Unlike with buses, you wait ages and ages for one fabulous film as framed by the older female perspective to come along and then there’s absolutely no saying when the next one will be, or if there will ever be another. (Indeed, a recent study of 2,000 films found that women in the 42–65 age bracket are given less and less to say while dialogue for men of the same age actually increases.) So don’t let this pass, and don’t do so having dismissed it as ‘a feminist film’ because it’s emotionally smart about everybody. It just takes in that portion of the human race usually left out, is all.
20th Century Women is written and directed by Mike Mills, whose previous film, Beginners (2011), paid homage to his father, who came out as gay at 75 and was portrayed by Christopher Plummer in an Oscar-winning performance. This time round, it’s a film loosely based on his mother, Dorothea, as played by Annette Bening who, for her performance, deserves thousands and thousands of Oscars — tipped on to her lawn, flung into any open window, laid by her breakfast setting every morning — but didn’t even earn a nomination. You may draw your own conclusions. I have drawn mine.
The film is set in Santa Barbara, California, in 1979, when Dorothea is 55 and her son, a version of Mills now called Jamie (Lucas Jade Zumann, a true find), is 15. Dorothea is divorced, and Jamie’s father phones on his birthday and at Christmas but they’ve lost touch, pretty much, so she’s raising him on her own. Dorothea grew up in the Depression, wanted to be a pilot, now works as a draughtswoman in an all-male office. She lives in a sprawling, ramshackle house and rents out rooms. One tenant is Abbie (Greta Gerwig), who is into photography and punk and has already survived cervical cancer. The other is William (Billy Crudup), a fortysomething hippy-ish mechanic and handyman who will offer Jamie his best advice — ‘Never have sex with just the vagina… you have to have sex with the whole woman’ — which may or may not be on the money. (Some days, I find just the vagina will do.) Next door lives Julie (Elle Fanning), the sweet but troubled and promiscuous teen who is Jamie’s best friend.
There is no straight narrative arrow. There is no set-up, conflict, resolution. The film meanders expansively. It consists of a series of vignettes as the social transitions of the time are documented via archive footage, and as Dorothea grapples with punk music — ‘It’s really interesting what happens when your passion is bigger than the tools you have to deal with it,’ explains Abbie — and worries about whether she’s raising Jamie right; whether she’s raising him to be ‘a good man’. She recruits Abbie and Julie to help her, which leads to Jamie reading Abbie’s feminist tracts, and lecturing the boys at the skate park on ‘clitoral stimulation’. (Yeah, that’ll also do. Nice work, Jamie.)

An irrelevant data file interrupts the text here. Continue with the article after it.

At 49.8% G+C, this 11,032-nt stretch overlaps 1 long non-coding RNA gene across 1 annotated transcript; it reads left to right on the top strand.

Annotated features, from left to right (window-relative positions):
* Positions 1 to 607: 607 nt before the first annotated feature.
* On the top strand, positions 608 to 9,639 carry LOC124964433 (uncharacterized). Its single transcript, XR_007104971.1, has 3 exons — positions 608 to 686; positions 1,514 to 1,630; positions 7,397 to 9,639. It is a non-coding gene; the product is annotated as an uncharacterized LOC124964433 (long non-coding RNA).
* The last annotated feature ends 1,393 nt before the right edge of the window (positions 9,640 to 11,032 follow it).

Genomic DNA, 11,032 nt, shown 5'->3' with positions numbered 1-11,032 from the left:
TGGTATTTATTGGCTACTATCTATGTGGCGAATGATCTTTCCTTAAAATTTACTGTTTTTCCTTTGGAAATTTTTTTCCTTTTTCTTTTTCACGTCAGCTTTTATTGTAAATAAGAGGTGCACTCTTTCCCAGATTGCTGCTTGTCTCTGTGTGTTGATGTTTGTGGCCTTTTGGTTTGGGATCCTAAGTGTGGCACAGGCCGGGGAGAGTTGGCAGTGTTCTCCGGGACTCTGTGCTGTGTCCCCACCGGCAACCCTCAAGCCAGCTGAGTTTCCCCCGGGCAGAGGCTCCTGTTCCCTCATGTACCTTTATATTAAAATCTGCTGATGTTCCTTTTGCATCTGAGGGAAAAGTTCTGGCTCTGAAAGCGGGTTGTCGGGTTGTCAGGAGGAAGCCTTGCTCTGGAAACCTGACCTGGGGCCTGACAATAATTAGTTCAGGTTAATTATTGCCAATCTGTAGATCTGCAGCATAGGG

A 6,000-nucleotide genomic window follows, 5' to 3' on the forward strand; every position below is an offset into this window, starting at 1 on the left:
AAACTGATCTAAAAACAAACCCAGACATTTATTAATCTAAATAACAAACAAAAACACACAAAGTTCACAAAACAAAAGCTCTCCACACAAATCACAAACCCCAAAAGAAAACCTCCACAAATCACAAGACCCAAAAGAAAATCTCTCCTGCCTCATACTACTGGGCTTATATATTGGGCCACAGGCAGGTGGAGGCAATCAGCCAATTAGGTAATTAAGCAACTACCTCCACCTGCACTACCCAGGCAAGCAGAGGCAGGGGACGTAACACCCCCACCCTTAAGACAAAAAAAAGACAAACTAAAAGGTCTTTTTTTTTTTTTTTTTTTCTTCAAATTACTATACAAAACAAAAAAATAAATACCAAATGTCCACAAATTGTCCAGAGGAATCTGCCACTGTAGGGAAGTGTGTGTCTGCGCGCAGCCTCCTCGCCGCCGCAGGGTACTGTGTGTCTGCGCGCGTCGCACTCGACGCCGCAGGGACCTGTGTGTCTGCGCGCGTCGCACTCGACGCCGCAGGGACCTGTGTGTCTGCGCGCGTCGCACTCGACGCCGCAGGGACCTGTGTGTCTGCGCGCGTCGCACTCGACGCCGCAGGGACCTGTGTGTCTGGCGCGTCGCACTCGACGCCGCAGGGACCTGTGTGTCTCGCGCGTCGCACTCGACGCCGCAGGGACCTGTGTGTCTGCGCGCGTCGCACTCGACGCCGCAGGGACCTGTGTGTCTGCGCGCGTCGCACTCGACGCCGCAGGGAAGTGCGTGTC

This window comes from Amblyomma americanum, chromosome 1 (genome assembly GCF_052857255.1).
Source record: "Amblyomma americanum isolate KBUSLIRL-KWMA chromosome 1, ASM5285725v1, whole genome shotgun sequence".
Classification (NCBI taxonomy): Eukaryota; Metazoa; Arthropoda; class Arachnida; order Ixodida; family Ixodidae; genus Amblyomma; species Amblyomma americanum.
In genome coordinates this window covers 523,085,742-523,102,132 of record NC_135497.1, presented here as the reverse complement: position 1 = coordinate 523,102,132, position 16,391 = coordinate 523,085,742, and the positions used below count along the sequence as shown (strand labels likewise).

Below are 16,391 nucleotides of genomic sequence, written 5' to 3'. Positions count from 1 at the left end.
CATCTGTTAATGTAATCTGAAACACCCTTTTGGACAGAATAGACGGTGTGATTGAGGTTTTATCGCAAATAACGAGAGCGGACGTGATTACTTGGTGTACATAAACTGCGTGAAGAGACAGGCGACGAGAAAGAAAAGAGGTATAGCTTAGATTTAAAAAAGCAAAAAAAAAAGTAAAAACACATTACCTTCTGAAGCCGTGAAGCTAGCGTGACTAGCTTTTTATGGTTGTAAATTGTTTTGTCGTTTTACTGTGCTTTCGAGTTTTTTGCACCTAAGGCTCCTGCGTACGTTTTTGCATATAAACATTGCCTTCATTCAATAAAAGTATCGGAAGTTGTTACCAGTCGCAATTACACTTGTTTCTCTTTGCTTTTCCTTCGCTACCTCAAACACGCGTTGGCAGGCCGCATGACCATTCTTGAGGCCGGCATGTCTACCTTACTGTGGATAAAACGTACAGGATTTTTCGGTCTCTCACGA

There is too much here to do justice to in a review. The characters are never one thing or another, and Dorothea is never a foregone conclusion. She may react delightedly when you expect her to react angrily, and angrily when you expect her to be delighted. She understands that Jamie is growing away from her. She reaches to touch his hair and he bends away. This is painful. This is the great maternal hurt. But, interestingly, he seeks to understand his mother just as she seeks to understand him. He asks difficult questions: ‘Do you think you’re happy, like as happy as you thought you’d be when you were my age?’ He tries to connect with her situation. He reads to her from ‘It Hurts To Be Alive and Obsolete’, Zoe Moss’s 1970 essay on women and ageing. He expects her to identify with it, but it just makes her cross, perhaps because she does. There are no surface meanings here. It is complex, like life. Dorothea doesn’t know: should she be within the emotional reach of her son? Or is it better to be just ‘mother’?
You care about everyone and their trajectories. And while all the cast are sublime, this is Bening’s film. She is incredible. It is a performance of the utmost nuance. You can sense every feeling brewing, and the loneliness buried beneath the efficiency. And unlike, say, Natalie Portman’s Jackie Kennedy, you can’t see any of the exertion behind it and unlike, say, Natalie Portman’s Jackie Kennedy, you don’t want to scream ‘Enough!’ after 90 minutes. Some have said it’s astonishing that a man can write so well about women, but I don’t know. Ibsen’s Nora was pretty good. So don’t let this pass, and if you do? You’ll have quite the wait for the next one to come along. Bring sandwiches.